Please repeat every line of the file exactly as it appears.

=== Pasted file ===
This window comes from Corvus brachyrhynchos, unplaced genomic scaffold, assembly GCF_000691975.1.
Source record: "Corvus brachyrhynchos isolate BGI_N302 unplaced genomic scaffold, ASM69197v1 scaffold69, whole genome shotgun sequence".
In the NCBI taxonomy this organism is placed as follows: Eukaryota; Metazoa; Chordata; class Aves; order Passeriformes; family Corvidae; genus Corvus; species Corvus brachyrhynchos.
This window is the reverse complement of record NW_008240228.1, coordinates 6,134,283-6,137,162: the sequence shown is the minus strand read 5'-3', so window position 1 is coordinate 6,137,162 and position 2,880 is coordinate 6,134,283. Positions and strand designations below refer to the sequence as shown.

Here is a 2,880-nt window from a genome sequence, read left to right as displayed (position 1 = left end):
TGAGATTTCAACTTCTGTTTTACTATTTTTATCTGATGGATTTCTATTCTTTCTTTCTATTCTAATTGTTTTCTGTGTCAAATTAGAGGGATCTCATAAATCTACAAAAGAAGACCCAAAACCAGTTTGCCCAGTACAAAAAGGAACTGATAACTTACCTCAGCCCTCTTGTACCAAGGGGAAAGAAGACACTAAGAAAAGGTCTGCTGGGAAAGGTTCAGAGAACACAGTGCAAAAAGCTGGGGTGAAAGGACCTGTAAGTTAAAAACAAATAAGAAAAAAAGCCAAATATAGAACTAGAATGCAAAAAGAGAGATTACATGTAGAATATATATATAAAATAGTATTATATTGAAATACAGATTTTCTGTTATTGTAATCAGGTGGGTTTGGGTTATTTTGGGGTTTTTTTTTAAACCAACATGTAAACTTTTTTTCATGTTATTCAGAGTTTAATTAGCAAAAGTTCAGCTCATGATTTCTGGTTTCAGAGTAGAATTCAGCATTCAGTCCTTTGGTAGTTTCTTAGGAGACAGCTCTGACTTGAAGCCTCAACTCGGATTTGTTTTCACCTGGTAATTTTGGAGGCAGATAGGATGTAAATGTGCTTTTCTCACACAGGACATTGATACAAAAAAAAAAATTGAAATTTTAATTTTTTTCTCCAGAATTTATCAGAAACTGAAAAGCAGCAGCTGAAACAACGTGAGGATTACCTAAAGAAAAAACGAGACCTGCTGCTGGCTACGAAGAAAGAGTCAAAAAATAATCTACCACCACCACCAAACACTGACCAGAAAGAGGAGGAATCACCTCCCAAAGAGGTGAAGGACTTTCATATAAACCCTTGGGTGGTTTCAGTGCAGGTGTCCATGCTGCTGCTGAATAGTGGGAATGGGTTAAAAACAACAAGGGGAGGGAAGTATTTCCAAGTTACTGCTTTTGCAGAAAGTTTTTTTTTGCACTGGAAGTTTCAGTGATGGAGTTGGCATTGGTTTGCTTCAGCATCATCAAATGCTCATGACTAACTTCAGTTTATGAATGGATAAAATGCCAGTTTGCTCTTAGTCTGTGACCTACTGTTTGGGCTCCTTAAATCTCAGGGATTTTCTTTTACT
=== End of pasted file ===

This window comes from Corvus brachyrhynchos, unplaced genomic scaffold, assembly GCF_000691975.1.
Source record: "Corvus brachyrhynchos isolate BGI_N302 unplaced genomic scaffold, ASM69197v1 scaffold69, whole genome shotgun sequence".
In the NCBI taxonomy this organism is placed as follows: Eukaryota; Metazoa; Chordata; class Aves; order Passeriformes; family Corvidae; genus Corvus; species Corvus brachyrhynchos.
This window is the reverse complement of record NW_008240228.1, coordinates 6,134,283-6,137,162: the sequence shown is the minus strand read 5'-3', so window position 1 is coordinate 6,137,162 and position 2,880 is coordinate 6,134,283. Positions and strand designations below refer to the sequence as shown.

Here is a 2,880-nt window from a genome sequence, read left to right as displayed (position 1 = left end):
TGAGATTTCAACTTCTGTTTTACTATTTTTATCTGATGGATTTCTATTCTTTCTTTCTATTCTAATTGTTTTCTGTGTCAAATTAGAGGGATCTCATAAATCTACAAAAGAAGACCCAAAACCAGTTTGCCCAGTACAAAAAGGAACTGATAACTTACCTCAGCCCTCTTGTACCAAGGGGAAAGAAGACACTAAGAAAAGGTCTGCTGGGAAAGGTTCAGAGAACACAGTGCAAAAAGCTGGGGTGAAAGGACCTGTAAGTTAAAAACAAATAAGAAAAAAAGCCAAATATAGAACTAGAATGCAAAAAGAGAGATTACATGTAGAATATATATATAAAATAGTATTATATTGAAATACAGATTTTCTGTTATTGTAATCAGGTGGGTTTGGGTTATTTTGGGGTTTTTTTTTAAACCAACATGTAAACTTTTTTTCATGTTATTCAGAGTTTAATTAGCAAAAGTTCAGCTCATGATTTCTGGTTTCAGAGTAGAATTCAGCATTCAGTCCTTTGGTAGTTTCTTAGGAGACAGCTCTGACTTGAAGCCTCAACTCGGATTTGTTTTCACCTGGTAATTTTGGAGGCAGATAGGATGTAAATGTGCTTTTCTCACACAGGACATTGATACAAAAAAAAAAATTGAAATTTTAATTTTTTTCTCCAGAATTTATCAGAAACTGAAAAGCAGCAGCTGAAACAACGTGAGGATTACCTAAAGAAAAAACGAGACCTGCTGCTGGCTACGAAGAAAGAGTCAAAAAATAATCTACCACCACCACCAAACACTGACCAGAAAGAGGAGGAATCACCTCCCAAAGAGGTGAAGGACTTTCATATAAACCCTTGGGTGGTTTCAGTGCAGGTGTCCATGCTGCTGCTGAATAGTGGGAATGGGTTAAAAACAACAAGGGGAGGGAAGTATTTCCAAGTTACTGCTTTTGCAGAAAGTTTTTTTTTGCACTGGAAGTTTCAGTGATGGAGTTGGCATTGGTTTGCTTCAGCATCATCAAATGCTCATGACTAACTTCAGTTTATGAATGGATAAAATGCCAGTTTGCTCTTAGTCTGTGACCTACTGTTTGGGCTCCTTAAATCTCAGGGATTTTCTTTTACT